In Bergen, Monmouth, Ocean, Union and all counties throughout the Garden State, understanding what is or is not impaired driving is key to a good drunken driving defense. As a New Jersey DWI lawyer, my firm works to assist motorists who have been accused of driving under the influence of alcohol, prescription medication (drug DUI), controlled dangerous substances (CDS) or illicit drugs.
Making a determination of whether or not a New Jersey driver is operating his or her vehicle while impaired — at least as the term applies to alcohol consumption, typically requires taking a measurement of the suspect’s blood. What is measured is something called Blood-alcohol content or BAC for short. As a New Jersey drunken driving defense attorneys, I and my colleagues represent a wide variety of individuals charged with DWI and drug DUI. Establishing a driver’s BAC is an important part of the state’s evidence against that person when and if the case goes to trial.
Specifically, New Jersey law stipulates that if the operator of a motor vehicle, such as a passenger car, light truck, minivan or commercial delivery vehicle, is determined to have a BAC level of 0.08 percent or more, then that individual is guilty of driving while intoxicated (DWI), which is also known variously as drunken driving, driving under the influence (DUI), or impaired driving.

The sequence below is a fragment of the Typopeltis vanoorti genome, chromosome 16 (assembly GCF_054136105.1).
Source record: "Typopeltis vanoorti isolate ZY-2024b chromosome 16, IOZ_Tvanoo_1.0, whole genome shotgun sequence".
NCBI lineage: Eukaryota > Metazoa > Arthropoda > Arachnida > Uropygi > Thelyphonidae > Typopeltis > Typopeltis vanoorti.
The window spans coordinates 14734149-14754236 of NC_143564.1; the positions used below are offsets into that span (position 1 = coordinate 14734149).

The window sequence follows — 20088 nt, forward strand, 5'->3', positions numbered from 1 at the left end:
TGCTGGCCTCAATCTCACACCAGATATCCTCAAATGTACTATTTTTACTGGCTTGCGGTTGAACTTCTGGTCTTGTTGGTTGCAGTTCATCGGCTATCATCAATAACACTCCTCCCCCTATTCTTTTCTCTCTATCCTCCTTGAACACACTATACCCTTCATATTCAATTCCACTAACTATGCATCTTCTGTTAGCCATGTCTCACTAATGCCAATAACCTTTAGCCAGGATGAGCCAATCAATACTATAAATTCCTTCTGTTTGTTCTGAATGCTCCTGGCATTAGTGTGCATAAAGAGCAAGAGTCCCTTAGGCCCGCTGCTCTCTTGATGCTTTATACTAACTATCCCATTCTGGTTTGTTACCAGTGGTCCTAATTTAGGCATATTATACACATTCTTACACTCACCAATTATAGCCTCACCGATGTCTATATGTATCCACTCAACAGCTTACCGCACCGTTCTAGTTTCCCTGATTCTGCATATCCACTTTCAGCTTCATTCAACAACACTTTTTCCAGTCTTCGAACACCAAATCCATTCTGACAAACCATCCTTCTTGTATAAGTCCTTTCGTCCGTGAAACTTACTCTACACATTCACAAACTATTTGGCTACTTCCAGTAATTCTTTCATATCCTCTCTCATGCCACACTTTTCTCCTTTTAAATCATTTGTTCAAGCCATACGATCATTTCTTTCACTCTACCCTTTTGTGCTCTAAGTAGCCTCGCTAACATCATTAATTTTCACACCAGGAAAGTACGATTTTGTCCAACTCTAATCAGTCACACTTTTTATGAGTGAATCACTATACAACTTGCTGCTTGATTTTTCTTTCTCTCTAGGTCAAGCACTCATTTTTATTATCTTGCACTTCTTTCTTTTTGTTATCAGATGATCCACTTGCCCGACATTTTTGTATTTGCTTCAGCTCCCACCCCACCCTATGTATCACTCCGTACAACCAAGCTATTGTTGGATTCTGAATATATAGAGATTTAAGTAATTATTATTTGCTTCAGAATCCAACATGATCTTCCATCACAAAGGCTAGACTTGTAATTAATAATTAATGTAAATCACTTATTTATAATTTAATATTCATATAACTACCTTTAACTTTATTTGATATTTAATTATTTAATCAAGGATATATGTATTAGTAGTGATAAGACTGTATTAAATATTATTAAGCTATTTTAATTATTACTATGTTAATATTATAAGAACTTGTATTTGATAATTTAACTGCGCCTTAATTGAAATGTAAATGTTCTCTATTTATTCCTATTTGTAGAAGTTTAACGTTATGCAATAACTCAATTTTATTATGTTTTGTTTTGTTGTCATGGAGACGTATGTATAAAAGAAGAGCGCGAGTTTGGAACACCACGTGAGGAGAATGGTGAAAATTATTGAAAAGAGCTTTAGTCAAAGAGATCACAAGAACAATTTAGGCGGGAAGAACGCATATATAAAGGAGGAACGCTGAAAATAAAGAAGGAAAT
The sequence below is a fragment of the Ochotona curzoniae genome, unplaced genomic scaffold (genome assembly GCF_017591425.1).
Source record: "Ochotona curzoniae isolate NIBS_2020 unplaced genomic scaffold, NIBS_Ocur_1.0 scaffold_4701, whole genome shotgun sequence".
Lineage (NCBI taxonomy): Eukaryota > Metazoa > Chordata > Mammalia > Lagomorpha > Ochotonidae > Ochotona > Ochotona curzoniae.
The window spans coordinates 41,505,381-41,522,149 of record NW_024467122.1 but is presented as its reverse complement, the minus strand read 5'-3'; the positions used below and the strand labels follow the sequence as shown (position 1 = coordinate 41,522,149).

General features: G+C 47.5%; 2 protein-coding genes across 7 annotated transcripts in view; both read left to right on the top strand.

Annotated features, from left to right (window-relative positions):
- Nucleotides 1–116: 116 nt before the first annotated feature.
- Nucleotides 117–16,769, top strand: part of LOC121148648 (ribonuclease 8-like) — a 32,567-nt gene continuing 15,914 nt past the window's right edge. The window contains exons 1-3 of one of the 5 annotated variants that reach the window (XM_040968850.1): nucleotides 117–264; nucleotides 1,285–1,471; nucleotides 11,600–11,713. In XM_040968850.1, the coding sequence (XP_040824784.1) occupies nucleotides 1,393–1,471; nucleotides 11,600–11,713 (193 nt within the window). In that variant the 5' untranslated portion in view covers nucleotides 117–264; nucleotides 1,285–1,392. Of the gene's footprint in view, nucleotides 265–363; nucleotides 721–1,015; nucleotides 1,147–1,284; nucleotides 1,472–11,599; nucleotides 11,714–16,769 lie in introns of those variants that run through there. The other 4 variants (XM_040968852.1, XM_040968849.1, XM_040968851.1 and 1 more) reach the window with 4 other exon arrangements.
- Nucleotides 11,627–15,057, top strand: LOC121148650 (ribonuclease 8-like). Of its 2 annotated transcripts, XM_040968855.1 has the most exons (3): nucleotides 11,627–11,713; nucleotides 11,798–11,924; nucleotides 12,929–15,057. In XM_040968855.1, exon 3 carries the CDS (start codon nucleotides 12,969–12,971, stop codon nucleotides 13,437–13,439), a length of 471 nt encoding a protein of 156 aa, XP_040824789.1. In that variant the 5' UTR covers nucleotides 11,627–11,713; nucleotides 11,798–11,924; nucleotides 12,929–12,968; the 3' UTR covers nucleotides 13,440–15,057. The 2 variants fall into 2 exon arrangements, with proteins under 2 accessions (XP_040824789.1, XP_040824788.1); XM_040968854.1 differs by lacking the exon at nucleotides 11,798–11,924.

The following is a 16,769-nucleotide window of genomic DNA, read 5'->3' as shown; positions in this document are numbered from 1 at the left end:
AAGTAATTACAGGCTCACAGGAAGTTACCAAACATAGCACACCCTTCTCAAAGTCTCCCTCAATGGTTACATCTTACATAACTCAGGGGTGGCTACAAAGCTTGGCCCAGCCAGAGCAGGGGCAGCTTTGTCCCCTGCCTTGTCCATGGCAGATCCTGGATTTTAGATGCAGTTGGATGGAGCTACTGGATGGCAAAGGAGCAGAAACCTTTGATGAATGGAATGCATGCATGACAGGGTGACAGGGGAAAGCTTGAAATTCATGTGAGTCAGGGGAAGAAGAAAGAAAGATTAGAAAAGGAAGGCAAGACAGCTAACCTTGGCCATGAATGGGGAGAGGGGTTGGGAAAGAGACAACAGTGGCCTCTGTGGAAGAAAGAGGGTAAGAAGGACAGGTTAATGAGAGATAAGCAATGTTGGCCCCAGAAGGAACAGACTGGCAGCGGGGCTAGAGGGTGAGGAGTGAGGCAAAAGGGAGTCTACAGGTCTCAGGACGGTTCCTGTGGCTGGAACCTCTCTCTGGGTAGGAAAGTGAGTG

The abbreviation “BAC” refers to the level of alcohol is a person’s blood. It’s important to keep in mind that while the law uses the 0.08 percent BAC as the threshold of being legally drunk, a driver can still be convicted of drunken driving even if their BAC is under that 0.08 percent limit.
Outside of alcohol, it is also a violation of New Jersey state law if an individual operates a motor vehicle while under the influence (DUI) of a narcotic substance, a hallucinogenic drug or a habit-producing medication. Also important to remember is that drivers can also be convicted for allowing another individual to operate a car or truck when that person does so in violation of New Jersey’s DWI laws.
While most New Jersey law enforcement departments and agencies rely on breathalyzers (such as the Alcotest device) to generate the appropriate evidence to help convict a defendant in a drunken driving case, there are occasions when police will use an actual blood sample to get their critical evidence. This is accomplished by drawing a small amount of the suspect’s blood.
Instances in which the police will typically resort to an actual blood sample include the following:
- When the suspect has been injured (blood samples drawn by the police or a local hospital)
- If the suspect refuses to provide a breath sample via the Alcotest machine
- If a driver’s BAC is dangerously high
- When a driver’s BAC is unexpectedly low (especially in cases where narcotics or other drug-related impairment is suspected)